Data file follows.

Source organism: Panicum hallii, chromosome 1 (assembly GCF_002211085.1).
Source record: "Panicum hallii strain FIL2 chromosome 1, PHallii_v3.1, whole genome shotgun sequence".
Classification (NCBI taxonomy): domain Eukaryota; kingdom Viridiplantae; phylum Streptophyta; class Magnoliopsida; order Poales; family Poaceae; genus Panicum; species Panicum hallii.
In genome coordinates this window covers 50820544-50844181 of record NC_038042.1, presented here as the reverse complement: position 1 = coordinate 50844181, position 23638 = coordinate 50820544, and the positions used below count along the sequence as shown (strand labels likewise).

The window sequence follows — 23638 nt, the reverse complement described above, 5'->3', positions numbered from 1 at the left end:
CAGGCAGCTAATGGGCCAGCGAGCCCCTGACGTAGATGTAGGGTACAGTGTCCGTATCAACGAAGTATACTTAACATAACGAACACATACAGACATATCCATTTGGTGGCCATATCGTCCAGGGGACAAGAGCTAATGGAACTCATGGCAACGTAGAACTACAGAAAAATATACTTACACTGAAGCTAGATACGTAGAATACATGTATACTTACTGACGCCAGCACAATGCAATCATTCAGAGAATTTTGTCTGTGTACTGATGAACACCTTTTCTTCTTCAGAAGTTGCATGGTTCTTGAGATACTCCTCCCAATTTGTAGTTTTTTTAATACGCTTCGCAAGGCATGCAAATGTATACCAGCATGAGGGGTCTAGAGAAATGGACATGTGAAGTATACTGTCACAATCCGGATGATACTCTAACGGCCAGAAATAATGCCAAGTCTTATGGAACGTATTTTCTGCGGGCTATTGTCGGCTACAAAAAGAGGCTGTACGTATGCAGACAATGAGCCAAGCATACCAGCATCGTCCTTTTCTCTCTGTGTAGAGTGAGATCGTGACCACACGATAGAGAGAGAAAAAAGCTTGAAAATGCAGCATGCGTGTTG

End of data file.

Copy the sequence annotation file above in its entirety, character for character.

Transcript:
Source organism: Panicum hallii, chromosome 1 (assembly GCF_002211085.1).
Source record: "Panicum hallii strain FIL2 chromosome 1, PHallii_v3.1, whole genome shotgun sequence".
Classification (NCBI taxonomy): domain Eukaryota; kingdom Viridiplantae; phylum Streptophyta; class Magnoliopsida; order Poales; family Poaceae; genus Panicum; species Panicum hallii.
In genome coordinates this window covers 50820544-50844181 of record NC_038042.1, presented here as the reverse complement: position 1 = coordinate 50844181, position 23638 = coordinate 50820544, and the positions used below count along the sequence as shown (strand labels likewise).

The window sequence follows — 23638 nt, the reverse complement described above, 5'->3', positions numbered from 1 at the left end:
CAGGCAGCTAATGGGCCAGCGAGCCCCTGACGTAGATGTAGGGTACAGTGTCCGTATCAACGAAGTATACTTAACATAACGAACACATACAGACATATCCATTTGGTGGCCATATCGTCCAGGGGACAAGAGCTAATGGAACTCATGGCAACGTAGAACTACAGAAAAATATACTTACACTGAAGCTAGATACGTAGAATACATGTATACTTACTGACGCCAGCACAATGCAATCATTCAGAGAATTTTGTCTGTGTACTGATGAACACCTTTTCTTCTTCAGAAGTTGCATGGTTCTTGAGATACTCCTCCCAATTTGTAGTTTTTTTAATACGCTTCGCAAGGCATGCAAATGTATACCAGCATGAGGGGTCTAGAGAAATGGACATGTGAAGTATACTGTCACAATCCGGATGATACTCTAACGGCCAGAAATAATGCCAAGTCTTATGGAACGTATTTTCTGCGGGCTATTGTCGGCTACAAAAAGAGGCTGTACGTATGCAGACAATGAGCCAAGCATACCAGCATCGTCCTTTTCTCTCTGTGTAGAGTGAGATCGTGACCACACGATAGAGAGAGAAAAAAGCTTGAAAATGCAGCATGCGTGTTG